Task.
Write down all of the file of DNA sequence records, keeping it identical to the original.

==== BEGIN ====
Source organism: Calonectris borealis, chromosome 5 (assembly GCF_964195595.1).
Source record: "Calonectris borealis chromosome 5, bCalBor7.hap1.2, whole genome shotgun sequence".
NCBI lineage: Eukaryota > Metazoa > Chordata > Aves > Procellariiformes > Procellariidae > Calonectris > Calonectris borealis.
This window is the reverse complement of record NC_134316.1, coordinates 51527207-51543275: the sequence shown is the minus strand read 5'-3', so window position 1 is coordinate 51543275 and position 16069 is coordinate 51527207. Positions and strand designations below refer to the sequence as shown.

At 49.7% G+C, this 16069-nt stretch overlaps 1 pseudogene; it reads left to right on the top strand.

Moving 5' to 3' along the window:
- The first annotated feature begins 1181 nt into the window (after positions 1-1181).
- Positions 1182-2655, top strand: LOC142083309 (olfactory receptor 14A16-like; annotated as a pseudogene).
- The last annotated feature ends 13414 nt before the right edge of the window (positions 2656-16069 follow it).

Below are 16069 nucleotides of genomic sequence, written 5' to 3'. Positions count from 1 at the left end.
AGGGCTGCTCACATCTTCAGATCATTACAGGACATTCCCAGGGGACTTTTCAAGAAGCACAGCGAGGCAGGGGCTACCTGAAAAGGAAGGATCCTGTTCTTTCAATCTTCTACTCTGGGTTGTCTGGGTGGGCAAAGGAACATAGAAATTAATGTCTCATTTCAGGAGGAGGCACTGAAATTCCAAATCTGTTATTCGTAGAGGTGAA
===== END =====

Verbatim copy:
Source organism: Calonectris borealis, chromosome 5 (assembly GCF_964195595.1).
Source record: "Calonectris borealis chromosome 5, bCalBor7.hap1.2, whole genome shotgun sequence".
NCBI lineage: Eukaryota > Metazoa > Chordata > Aves > Procellariiformes > Procellariidae > Calonectris > Calonectris borealis.
This window is the reverse complement of record NC_134316.1, coordinates 51527207-51543275: the sequence shown is the minus strand read 5'-3', so window position 1 is coordinate 51543275 and position 16069 is coordinate 51527207. Positions and strand designations below refer to the sequence as shown.

At 49.7% G+C, this 16069-nt stretch overlaps 1 pseudogene; it reads left to right on the top strand.

Moving 5' to 3' along the window:
- The first annotated feature begins 1181 nt into the window (after positions 1-1181).
- Positions 1182-2655, top strand: LOC142083309 (olfactory receptor 14A16-like; annotated as a pseudogene).
- The last annotated feature ends 13414 nt before the right edge of the window (positions 2656-16069 follow it).

Below are 16069 nucleotides of genomic sequence, written 5' to 3'. Positions count from 1 at the left end.
AGGGCTGCTCACATCTTCAGATCATTACAGGACATTCCCAGGGGACTTTTCAAGAAGCACAGCGAGGCAGGGGCTACCTGAAAAGGAAGGATCCTGTTCTTTCAATCTTCTACTCTGGGTTGTCTGGGTGGGCAAAGGAACATAGAAATTAATGTCTCATTTCAGGAGGAGGCACTGAAATTCCAAATCTGTTATTCGTAGAGGTGAA